Stocking Rates in Review
Queensland Country Life, N/A, 26th September 2019
Fine-tuning their stocking rates and better managing nutrition levels of their Merino flock have proven invaluable to Peter and Elizabeth Clark.
Having an accurate understanding of your optimum stocking rate and nutrition levels is the key driver of merino flock longevity and productivity.
That’s according to Peter and Elizabeth Clark, who together operated the 12,000 hectare property Leander, North of Longreach, where they typically run a flock of between 2,800-3,000 self-replacing merino ewes and some wethers.
Over the past 40 years, the Clarks have discovered the benefits of fine-tuning their stocking rates and better managing the nutrition levels of their sheep by spelling country when they can and managing total grazing pressure (TGP) with the exclusion fencing.
“for us, it was a lot of trial and error to work out the best stocking rates, different paddocks in different seasons.” Mr Clark said.
“In the 80’s we ran too many sheep and were only achieving low market rates.
“when we stated to tweak the stocking rate and bring it down in those underperforming paddocks, we stated to increase our marking rates.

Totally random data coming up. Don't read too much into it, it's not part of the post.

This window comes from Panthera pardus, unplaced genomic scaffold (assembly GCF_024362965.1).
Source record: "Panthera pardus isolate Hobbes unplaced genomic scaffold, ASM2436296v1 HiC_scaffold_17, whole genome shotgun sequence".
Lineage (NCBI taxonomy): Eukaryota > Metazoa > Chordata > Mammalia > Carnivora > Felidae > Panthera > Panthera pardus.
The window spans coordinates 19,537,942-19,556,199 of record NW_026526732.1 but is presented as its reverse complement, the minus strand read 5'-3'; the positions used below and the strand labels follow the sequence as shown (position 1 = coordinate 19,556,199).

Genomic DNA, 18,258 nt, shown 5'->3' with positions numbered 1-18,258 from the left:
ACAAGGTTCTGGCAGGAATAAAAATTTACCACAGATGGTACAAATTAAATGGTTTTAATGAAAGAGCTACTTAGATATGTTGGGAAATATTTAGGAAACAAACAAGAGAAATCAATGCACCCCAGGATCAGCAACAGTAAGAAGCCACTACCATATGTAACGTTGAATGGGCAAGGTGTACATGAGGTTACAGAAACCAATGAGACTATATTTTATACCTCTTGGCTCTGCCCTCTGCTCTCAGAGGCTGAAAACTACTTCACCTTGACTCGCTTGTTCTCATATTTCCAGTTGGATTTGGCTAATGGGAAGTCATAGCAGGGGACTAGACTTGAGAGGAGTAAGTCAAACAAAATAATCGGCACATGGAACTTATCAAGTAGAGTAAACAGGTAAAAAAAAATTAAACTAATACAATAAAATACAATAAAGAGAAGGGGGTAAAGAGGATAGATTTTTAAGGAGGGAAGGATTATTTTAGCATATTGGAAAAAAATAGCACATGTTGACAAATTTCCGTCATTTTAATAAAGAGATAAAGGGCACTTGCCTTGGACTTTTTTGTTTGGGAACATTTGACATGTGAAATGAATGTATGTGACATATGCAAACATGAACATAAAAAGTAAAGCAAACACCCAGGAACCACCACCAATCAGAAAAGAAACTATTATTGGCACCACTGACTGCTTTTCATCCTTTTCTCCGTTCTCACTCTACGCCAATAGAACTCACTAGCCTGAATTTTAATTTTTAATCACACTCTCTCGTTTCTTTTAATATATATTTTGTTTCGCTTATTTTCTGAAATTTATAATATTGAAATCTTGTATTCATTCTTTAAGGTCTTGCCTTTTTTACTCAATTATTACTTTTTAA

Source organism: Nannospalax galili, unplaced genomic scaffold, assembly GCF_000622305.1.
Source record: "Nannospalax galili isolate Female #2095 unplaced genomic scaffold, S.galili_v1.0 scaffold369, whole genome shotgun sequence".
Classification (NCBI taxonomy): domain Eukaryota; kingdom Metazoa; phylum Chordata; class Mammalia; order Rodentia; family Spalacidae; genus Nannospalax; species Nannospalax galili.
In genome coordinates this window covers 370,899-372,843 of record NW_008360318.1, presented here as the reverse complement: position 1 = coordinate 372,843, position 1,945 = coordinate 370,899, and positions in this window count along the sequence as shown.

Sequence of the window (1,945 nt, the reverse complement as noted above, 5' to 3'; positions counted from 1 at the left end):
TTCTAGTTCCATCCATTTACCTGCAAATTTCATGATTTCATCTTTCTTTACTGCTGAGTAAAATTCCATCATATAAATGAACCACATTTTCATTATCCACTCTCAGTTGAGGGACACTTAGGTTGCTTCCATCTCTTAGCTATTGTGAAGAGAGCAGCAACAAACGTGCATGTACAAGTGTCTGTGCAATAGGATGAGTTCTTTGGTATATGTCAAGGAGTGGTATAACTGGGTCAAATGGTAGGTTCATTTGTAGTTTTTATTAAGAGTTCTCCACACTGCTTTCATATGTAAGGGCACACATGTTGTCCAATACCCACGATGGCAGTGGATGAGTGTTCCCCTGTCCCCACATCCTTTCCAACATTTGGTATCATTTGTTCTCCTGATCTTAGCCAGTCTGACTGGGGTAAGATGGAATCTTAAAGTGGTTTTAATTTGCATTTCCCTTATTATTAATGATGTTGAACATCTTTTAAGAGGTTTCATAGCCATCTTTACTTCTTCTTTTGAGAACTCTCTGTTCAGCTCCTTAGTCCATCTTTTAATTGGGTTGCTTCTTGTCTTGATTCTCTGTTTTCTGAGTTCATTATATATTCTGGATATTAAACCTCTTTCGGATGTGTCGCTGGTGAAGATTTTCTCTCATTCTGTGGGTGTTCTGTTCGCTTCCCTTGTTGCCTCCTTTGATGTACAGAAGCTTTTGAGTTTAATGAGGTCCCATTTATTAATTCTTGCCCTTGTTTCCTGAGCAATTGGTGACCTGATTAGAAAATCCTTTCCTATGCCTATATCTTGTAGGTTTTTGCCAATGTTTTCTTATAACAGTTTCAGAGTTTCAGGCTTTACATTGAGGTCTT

“we also itemised wool clip records across the different paddocks and adjusted our stocking rates accordingly.
rates accordingly.Sure enough over time we were able to increase the wool cut on an individual sheep basis and drive our marking rates up by about 10%.
Pest control is another key element to boosting the nutritional performance of your paddocks, and the Clarks found a move to exclusion fencing in 2015 was an effective method to manager TGP.
“The Quality and mix pastures have improved dramatically and we’re seeing grasses we’ve never had before. Essentially, until we started managing for TGP on our property, we were inadvertently overstocking.” Mr Clark said.
“when TGP is manages we can effectively spell paddocks, run more sheep and mark more lamb.”
Before the exclusion fence, the Clarks were only running very low numbers on desert country and reaching a lambing rate of 80 per cent.
“with the fence, were now achieving a lambing rate of 100 per cent and above, and we can adjust our stocking rates according to the land’s needs- letting it rest when it need to and boosting the long-term nutritional benefits of our pastures,” Mr Clark said.
Nutrition and land condition are factors the Clarks keep a close eye on opting to destock in the tough years to avoid degradation of their soils.
“Dry ewes are the first to go followed by older ewes,” Mr Clark said.
Sorting ewes on a wet/dry basis is something that has also allowed the Clarks is dramatically boost the productivity of their flock.
“Each year, by wet/dry sorting our ewes at marking, we are able to eliminate all sheep that have any problems with producing a lamb,” Mr Clark said.
"Over the years, we have managed to build a productive flock we can sort efficiently at marking."